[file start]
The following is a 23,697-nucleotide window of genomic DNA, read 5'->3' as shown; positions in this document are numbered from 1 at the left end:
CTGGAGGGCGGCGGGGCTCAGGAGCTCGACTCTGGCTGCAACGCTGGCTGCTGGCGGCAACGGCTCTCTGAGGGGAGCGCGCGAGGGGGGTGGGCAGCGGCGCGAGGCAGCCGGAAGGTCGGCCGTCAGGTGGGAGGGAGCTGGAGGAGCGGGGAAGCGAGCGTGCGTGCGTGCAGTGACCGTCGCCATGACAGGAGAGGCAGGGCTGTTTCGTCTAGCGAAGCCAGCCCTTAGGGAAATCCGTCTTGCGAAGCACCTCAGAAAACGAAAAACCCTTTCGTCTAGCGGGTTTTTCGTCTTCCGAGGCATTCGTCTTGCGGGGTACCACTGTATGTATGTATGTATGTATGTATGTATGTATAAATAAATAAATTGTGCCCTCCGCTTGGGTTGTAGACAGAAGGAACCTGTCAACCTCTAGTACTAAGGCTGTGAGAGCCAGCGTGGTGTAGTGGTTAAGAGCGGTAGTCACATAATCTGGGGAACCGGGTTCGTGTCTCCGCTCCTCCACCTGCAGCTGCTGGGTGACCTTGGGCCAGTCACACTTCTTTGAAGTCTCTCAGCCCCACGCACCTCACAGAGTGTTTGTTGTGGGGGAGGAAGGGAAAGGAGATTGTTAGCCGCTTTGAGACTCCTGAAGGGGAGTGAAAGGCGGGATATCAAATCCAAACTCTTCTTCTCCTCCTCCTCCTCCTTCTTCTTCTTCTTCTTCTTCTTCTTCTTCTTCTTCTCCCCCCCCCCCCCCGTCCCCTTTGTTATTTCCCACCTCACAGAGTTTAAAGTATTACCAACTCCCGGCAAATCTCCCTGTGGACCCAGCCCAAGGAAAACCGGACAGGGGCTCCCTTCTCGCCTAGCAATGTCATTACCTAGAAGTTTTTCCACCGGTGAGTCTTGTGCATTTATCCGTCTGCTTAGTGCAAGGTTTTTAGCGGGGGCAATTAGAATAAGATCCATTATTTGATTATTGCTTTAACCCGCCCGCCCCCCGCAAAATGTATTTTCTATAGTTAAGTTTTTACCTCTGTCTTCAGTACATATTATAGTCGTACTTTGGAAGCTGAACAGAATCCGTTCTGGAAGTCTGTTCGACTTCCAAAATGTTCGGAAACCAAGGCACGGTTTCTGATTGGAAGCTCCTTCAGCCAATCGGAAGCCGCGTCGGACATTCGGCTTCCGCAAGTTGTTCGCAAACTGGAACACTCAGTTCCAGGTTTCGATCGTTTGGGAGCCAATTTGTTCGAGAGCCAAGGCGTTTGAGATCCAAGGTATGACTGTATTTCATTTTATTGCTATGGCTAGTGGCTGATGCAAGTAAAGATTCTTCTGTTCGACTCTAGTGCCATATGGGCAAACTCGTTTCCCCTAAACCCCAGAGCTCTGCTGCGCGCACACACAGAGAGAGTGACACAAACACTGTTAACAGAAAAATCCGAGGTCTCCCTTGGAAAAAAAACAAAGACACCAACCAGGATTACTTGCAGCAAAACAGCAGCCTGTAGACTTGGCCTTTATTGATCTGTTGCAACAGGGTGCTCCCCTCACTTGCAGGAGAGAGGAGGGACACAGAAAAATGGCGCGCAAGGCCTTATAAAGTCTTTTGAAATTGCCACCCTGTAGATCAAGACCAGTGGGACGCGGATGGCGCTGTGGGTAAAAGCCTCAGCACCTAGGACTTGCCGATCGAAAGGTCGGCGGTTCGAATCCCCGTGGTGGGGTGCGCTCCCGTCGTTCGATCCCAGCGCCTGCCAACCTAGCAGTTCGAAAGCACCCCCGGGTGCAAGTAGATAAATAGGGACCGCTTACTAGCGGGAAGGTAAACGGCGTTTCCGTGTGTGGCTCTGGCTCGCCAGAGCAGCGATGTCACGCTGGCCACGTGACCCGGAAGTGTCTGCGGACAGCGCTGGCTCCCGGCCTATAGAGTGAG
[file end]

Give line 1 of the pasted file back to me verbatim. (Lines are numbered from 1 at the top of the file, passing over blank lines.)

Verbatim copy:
The following is a 23,697-nucleotide window of genomic DNA, read 5'->3' as shown; positions in this document are numbered from 1 at the left end: